O&P Library > Orthotics and Prosthetics > 1975, Vol 29, Num 4 > pp. 37 - 40

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A Below-Knee Weight-Bearing, Pressure-Formed Socket Technique

Robert F. Hayes, C.P. *

When my son was fitted for ski boots it occurred to me that we might use for fitting amputees some of the techniques used by ski-boot designers. The ski boot had an inflatable inner bladder. With the foot under weight-bearing, a conforming material similar to certain silicone compounds was injected into the bladder to give a perfect form-fitting in the attitude of weight-bearing.

The incentive to apply this technique to limb prosthetics was reinforced while I was watching a dentist take impressions for dentures. It then occurred to me that if this technique is sound for fitting ski boots and dentures the same principles should apply in lower-limb prosthetics.

The current method of fitting a below-knee amputee involves taking a negative cast in a non-weight-bearing condition, forming a positive model modifying it in size to preset dimensions by removing material to create pressure, and applying material to relieve pressure on the stump as appropriate. A socket is then molded over this model with the hope that, with small adjustments, it will fit.

Wouldn't it be wiser to develop a socket that will adjust to and fit the patient, rather than fit the patient to the socket? In trying to answer this question, the procedure described here was developed.

The Procedure

Fig. 1

Measure the patient in the usual manner. Place a sheet of plastic wrap material, such as Saran, over the patient's stump to keep it clean of indelible pencil, and to make removal of the cast easy. If a wool sock is to be used, apply it, and then apply the plastic wrap. Apply a cast sock or tube gauze over the stump. Bond 1/4 in. felt over all pressure-sensitive areas—the crest of the tibia and the head of the fibula.

Fig. 2

Using elastic plaster-of-Paris bandage 4 in. wide, wrap the stump in the usual manner, and reinforce with 3 in. or 4 in. wide regular plaster bandage. Remove the cast, and remove the tube gauze and felt buildup from negative cast.

Fig. 3

Pour the positive model, remove the negative cast, and modify in the usual manner, but do not touch areas that were covered with felt. Build up the distal end of the positive model at least 1 inch.

Fig. 4

Make a check socket. This is a perfect application for vacuum-forming. Plaster bandages or laminates can, of coarse, be used. Drill two holes 1/4 in. in diameter in the distal end and rough up the inside surface of the socket. For the first fitting, apply the stump sock of choice, and place plastic "wrap" over the stump sock to act as a separator. An invaginated balloon will not work because it adheres to the alginate that is to be used later.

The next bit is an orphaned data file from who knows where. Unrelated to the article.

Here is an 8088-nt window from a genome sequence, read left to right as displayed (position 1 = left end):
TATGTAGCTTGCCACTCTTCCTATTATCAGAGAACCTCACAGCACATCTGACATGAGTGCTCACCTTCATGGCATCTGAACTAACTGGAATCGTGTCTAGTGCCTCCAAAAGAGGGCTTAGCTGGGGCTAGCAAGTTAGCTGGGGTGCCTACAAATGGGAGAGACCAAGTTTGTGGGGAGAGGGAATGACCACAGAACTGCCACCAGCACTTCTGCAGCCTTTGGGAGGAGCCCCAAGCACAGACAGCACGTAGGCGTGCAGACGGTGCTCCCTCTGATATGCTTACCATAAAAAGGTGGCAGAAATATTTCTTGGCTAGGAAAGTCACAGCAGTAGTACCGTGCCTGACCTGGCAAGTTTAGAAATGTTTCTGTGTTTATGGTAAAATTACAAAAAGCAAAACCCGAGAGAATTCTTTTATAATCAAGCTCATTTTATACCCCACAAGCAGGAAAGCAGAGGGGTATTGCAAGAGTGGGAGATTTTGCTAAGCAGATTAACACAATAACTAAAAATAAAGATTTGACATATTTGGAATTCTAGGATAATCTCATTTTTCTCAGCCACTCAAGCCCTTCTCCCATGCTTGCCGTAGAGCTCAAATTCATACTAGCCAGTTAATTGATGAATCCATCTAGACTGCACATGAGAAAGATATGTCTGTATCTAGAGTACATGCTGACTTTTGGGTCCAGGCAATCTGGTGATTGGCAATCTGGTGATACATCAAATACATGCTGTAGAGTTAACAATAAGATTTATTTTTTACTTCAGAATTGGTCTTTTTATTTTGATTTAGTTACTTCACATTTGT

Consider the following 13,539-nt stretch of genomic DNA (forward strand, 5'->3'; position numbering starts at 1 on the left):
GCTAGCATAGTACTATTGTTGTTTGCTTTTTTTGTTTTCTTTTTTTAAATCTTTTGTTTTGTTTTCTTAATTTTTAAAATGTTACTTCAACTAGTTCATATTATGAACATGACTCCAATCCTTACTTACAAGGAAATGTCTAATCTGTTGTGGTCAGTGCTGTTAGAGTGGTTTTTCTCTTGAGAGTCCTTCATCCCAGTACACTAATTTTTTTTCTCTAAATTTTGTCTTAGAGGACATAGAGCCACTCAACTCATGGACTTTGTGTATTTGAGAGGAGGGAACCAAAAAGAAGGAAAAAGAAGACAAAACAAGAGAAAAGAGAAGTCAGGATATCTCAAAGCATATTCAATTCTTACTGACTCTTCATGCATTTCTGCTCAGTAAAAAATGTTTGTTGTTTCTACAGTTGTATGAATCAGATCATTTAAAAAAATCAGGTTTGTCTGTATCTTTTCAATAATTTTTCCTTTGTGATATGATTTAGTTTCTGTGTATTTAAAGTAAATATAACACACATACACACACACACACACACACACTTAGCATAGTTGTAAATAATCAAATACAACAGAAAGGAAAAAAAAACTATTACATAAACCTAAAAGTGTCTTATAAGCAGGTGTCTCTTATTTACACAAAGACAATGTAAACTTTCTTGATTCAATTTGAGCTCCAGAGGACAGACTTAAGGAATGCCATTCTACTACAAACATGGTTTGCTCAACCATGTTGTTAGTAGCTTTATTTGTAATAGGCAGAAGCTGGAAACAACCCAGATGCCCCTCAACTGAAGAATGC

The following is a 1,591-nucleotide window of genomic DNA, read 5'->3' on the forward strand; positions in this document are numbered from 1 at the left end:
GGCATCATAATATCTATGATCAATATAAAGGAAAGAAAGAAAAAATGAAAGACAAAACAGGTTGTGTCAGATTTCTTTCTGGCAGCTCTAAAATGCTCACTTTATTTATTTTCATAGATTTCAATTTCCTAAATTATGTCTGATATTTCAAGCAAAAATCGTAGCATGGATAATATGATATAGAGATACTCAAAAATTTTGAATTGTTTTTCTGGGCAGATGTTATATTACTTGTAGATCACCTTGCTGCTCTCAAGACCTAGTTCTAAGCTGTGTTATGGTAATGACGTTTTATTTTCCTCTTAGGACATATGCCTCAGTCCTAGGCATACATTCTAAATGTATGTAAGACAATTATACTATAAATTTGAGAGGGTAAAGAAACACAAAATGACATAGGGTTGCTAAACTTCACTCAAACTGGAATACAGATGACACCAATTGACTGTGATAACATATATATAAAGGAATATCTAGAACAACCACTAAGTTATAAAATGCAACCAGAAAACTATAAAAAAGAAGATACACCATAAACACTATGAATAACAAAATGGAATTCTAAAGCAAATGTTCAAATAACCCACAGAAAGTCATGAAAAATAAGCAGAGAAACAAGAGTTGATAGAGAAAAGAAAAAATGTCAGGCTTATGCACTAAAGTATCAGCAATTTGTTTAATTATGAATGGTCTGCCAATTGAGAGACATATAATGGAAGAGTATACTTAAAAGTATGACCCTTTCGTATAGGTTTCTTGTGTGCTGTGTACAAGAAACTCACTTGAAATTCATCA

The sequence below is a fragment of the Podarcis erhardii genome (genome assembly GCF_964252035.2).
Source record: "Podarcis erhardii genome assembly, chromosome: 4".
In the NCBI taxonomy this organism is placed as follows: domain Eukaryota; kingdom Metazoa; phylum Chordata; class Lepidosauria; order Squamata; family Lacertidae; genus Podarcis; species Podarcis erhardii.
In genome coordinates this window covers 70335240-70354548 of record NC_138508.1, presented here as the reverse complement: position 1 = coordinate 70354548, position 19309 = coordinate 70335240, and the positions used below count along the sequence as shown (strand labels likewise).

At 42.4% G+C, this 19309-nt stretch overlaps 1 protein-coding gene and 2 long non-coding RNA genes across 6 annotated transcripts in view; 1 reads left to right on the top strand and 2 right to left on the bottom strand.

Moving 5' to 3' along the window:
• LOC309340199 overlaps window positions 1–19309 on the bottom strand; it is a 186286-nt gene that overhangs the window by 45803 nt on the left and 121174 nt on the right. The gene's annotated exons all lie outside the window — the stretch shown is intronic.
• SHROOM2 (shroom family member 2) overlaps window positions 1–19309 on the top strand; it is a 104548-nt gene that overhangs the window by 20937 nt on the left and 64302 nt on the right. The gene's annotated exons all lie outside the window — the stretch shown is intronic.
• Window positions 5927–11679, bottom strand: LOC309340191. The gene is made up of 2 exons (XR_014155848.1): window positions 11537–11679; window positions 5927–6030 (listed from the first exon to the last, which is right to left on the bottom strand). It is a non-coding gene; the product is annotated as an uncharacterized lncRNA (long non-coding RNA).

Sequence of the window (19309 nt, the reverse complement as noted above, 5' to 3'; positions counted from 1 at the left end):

Mix about 1/2 pt. of dental impression cream or alginate which is more economical. Pour about 1/3 of the total amount in the distal part of the socket and, with a spatula, spread the rest around the remaining surface of the socket. It is necessary to work quickly at this point.

Place the socket on a fitting stool adjusted for height. Use some sort of pad to prevent slipping, and cover the drilled holes in the socket with your thumb and forefinger. Have the patient place his stump in the socket. Let the alginate escape through the distal holes until the patient is lowered into the socket to the proper level, at which time the holes are blocked. Alginate will now escape along the proximal brim of the socket.

Fig. 5

As soon as the alginate has set up, remove the stump from the socket and immediately fill the socket with plaster. The rigid socket and alginate are removed by using a cast cutter. The mold resulting is a perfectly smooth, pressure-formed, positive model that can be used in any method of fabrication desired.

When this technique is used, patients can be fitted with sockets without soft liners.

Only a minimal amount of additional time is required. I feel that the technique allows better fitting of "problem" stumps, and that it may be used as a routine procedure to advantage, especially in central fabrication systems. Vacuum-forming procedures recently introduced make this approach to fitting even more attractive.

O&P Library > Orthotics and Prosthetics > 1975, Vol 29, Num 4 > pp. 37 - 40

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